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2/25/14

How I Won the Right to Sit Down at Godzilla Tool

(From the time during my stint as a machinist at a local CNC machine shop)

After more than three months working at Godzilla, I finally won the right to sit. In the end, there was nothing to fight or fear. Contrary to my co-workers Clark and Lee, the "bogeyman" was not going to come and eat them alive if they defied Rob's chauvinist attitude towards the mere act of sitting down in the workplace or Genaro's oppressive strictness. 

It turned out that, behind the smokescreen of self-imposed control by my fellow workers and arbitrary bullying disguised as "supervising" by Rob and Genaro, there was nothing to feel guilty or ashamed of if they need to sit down. 

Paul, the production manager of the Godzilla production shop (Rob and Genaro's supervisor) and thus, the only person that mattered, does not share his subordinates' obsession with prohibiting any manner of rest during work. 

My victorious coup de grace against the unspoken "don't sit" rule happened on the morning of Wednesday, July 4. It was 4:30am and things were very slow in the shop on account of the upcoming Independence Day holiday. I had nothing to do except monitor three CNC machines, two of which were right in front of me, and another, I was monitoring using the timer on my watch. An hour earlier, or so, I had wiped the machines down, swept the floors, and collected the garbage. 

In front of my machines is a small bay where an office chair with a high backrest sits, always empty during the night. Warily--for I knew that neither Rob nor Genaro would approve--I sat down and relaxed, monitoring my machines and my timer. 5 a.m., the time that Paul comes into the shop, came in the blink of an eye and it just so happened that once he was inside, he turned in my direction. I hadn't noticed his entrance and sat contentedly in the chair when we crossed gazes. I waved at him and he smile in acknowledgement.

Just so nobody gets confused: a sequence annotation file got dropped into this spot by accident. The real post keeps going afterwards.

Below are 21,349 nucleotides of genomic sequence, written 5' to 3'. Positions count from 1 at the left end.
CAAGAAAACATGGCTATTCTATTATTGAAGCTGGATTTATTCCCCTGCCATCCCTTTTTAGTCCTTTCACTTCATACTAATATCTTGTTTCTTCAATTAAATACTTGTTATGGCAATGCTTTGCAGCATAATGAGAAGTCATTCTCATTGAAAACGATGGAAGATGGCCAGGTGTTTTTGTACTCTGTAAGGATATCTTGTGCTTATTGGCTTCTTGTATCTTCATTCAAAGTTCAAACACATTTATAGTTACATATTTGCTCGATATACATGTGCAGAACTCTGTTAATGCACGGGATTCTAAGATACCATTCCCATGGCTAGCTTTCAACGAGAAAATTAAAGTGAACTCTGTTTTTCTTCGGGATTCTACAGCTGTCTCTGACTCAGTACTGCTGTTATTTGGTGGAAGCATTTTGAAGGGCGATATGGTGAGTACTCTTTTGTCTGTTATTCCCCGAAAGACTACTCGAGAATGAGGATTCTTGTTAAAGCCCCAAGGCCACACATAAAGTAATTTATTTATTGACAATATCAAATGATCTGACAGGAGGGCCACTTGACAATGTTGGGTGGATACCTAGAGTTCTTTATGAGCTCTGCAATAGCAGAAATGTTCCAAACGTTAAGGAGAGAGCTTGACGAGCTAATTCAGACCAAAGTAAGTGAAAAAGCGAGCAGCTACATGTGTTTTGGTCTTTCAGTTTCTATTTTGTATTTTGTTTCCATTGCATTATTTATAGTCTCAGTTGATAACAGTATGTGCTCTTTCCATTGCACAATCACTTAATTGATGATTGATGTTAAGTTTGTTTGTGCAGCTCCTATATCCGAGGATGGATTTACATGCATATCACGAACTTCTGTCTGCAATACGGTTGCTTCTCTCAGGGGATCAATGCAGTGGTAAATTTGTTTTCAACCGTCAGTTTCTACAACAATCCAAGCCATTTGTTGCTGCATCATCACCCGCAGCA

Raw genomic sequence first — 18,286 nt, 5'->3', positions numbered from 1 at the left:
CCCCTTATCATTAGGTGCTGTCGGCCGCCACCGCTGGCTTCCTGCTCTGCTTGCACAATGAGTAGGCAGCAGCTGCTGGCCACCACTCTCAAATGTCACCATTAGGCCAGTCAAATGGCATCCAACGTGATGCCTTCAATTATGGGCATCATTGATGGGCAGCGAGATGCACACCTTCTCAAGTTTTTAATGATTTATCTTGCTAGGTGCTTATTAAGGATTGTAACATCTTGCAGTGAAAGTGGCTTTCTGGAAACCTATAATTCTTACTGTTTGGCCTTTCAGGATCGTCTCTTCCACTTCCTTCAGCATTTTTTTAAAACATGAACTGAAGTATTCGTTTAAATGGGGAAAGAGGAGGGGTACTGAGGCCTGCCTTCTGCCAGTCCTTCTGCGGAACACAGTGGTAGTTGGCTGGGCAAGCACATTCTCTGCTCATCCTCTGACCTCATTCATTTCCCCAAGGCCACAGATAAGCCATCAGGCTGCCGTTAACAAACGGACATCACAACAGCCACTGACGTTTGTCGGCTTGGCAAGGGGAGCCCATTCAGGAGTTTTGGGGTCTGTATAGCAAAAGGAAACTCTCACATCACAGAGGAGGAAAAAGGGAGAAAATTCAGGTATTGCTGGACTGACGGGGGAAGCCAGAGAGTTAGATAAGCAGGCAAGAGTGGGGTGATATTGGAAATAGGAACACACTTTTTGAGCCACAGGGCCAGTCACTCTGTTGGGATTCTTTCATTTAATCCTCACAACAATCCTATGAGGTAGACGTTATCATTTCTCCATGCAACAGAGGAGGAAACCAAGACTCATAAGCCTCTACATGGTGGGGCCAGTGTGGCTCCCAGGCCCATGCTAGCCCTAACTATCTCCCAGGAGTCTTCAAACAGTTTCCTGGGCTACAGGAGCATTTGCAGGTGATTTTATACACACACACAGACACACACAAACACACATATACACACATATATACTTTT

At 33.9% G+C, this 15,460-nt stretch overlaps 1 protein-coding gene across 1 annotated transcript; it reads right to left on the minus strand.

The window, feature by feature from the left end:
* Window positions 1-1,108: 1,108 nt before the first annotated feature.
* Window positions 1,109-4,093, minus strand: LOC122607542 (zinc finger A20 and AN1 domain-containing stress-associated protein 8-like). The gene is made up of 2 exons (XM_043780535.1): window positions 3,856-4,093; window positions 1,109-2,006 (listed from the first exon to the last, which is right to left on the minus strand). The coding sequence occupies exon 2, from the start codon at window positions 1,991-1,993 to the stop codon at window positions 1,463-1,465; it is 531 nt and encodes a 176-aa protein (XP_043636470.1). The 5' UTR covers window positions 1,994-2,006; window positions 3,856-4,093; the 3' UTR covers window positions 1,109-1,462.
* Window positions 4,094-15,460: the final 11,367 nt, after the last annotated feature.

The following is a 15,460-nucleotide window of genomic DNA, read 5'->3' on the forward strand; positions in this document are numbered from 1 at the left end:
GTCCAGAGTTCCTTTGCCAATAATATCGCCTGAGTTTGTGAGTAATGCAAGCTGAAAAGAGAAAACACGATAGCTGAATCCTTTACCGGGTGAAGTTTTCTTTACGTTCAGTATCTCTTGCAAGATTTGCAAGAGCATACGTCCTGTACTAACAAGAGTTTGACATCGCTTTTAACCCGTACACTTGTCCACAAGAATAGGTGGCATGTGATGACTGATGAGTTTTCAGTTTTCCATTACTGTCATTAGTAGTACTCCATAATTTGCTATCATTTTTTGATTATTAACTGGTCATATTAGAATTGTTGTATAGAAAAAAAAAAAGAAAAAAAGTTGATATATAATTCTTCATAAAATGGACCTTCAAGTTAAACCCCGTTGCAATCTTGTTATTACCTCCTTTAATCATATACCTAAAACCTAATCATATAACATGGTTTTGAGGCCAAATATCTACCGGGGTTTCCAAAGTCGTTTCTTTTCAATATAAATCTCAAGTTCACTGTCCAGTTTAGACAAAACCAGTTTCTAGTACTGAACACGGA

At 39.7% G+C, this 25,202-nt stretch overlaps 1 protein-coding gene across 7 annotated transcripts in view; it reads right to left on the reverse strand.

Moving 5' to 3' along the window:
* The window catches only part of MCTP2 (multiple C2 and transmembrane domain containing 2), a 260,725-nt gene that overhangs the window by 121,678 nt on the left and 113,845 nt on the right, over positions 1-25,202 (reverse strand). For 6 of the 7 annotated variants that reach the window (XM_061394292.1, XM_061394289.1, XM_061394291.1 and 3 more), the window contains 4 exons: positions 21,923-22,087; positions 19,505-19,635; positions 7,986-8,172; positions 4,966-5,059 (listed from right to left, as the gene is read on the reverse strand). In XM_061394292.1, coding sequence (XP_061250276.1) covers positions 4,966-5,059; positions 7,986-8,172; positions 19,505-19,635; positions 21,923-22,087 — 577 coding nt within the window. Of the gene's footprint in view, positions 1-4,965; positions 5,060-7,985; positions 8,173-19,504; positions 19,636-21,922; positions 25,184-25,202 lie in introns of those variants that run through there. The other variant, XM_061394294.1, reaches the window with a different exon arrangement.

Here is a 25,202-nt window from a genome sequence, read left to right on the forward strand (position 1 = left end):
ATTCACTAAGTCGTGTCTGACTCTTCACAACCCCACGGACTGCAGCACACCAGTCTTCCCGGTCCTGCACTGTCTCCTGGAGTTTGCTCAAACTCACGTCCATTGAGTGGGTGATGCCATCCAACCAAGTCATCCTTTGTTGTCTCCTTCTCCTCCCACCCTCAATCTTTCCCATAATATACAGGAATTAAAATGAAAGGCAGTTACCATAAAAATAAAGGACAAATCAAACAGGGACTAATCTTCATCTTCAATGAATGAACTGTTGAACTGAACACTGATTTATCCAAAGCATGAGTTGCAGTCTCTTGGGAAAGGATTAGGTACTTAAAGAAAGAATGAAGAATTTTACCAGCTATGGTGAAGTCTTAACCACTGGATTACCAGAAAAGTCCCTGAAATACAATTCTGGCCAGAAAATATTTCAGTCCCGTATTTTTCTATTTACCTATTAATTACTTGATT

No problem! I can sit! The manager just watched me sitting and he greeted me happily! Paul continued to his office and I remained in the chair, relieved. No longer than a few minutes passed when Genaro hung a sharp left around the corner behind me and made a beeline towards me.  

Hey! You! You can't sit down!

Why not? (This is my supervisor, mind you.)


He didn't like this. He stamped a foot, clenched his fist (pointing his index finger at me,) bobbing it up and down in front of him and raised his voice.  

Because were having problems with people sitting down! 

What problems? 

It doesn't matter! Paul doesn't like for you to sit down! 

Genaro snapped a rag in the air. 

I think if Paul doesn't like what I'm doing he'll come and tell me about it.  

I remained seated, calm and nonchalant. 

Genaro stomped both feet on the ground this time, threw his rag over his shoulder, snapped his mouth, frowned at me, and began marching pointedly towards Paul's office, like we were in grade school and he was going to tell on me with the principal. 

An apprehension came over me, wondering what Paul would end up doing. I weighed the pros and cons of defying Paul if he sided with Genaro. I paced back and forth as Genaro remained out of sight, and having his conference with Paul. Finally, I returned to my seat and a few minutes later, Genaro was back in the shop fixing machine problems.  

Paul reentered the shop. I was sitting and saw him out of the corner of my eye. I thought, Oh shit! Should I stand up now? I didn't, I stayed in the chair. His gait and demeanor were friendly. 

I thought it was strange that he did not come to talk with me. After all, Genaro had just gone to "tell on me." So I took the initiative, approached him, and broached the subject. 

I don't have a problem with you sitting down. But I do want to let you know that starting today I'm asking all loaders to wait for the machine to start cooling before they move on.

His second sentence had nothing to do with the issue of sitting. He had moved on and it was clearly not a problem. I had won! 

Still, though, I wanted to make sure that all wrinkles were smoothly ironed. 

Paul, about the sitting down. I'm in charge of three machines right now. These two are in front of me so I can't lose track of when they need to be reloaded. And see that machine over there which screen I can't see? Well, I'm timing that on my watch.

A timer! I like that! No, no, as long as you are on top of your machines, I don't mind if you sit down. 

Now, when I sit down I do so without fear and I've added a new accessory to my recreational performance. Books. 

After all, what's the difference if I'm going to be sitting down anyway. I may as well read the latest Russell Banks novel.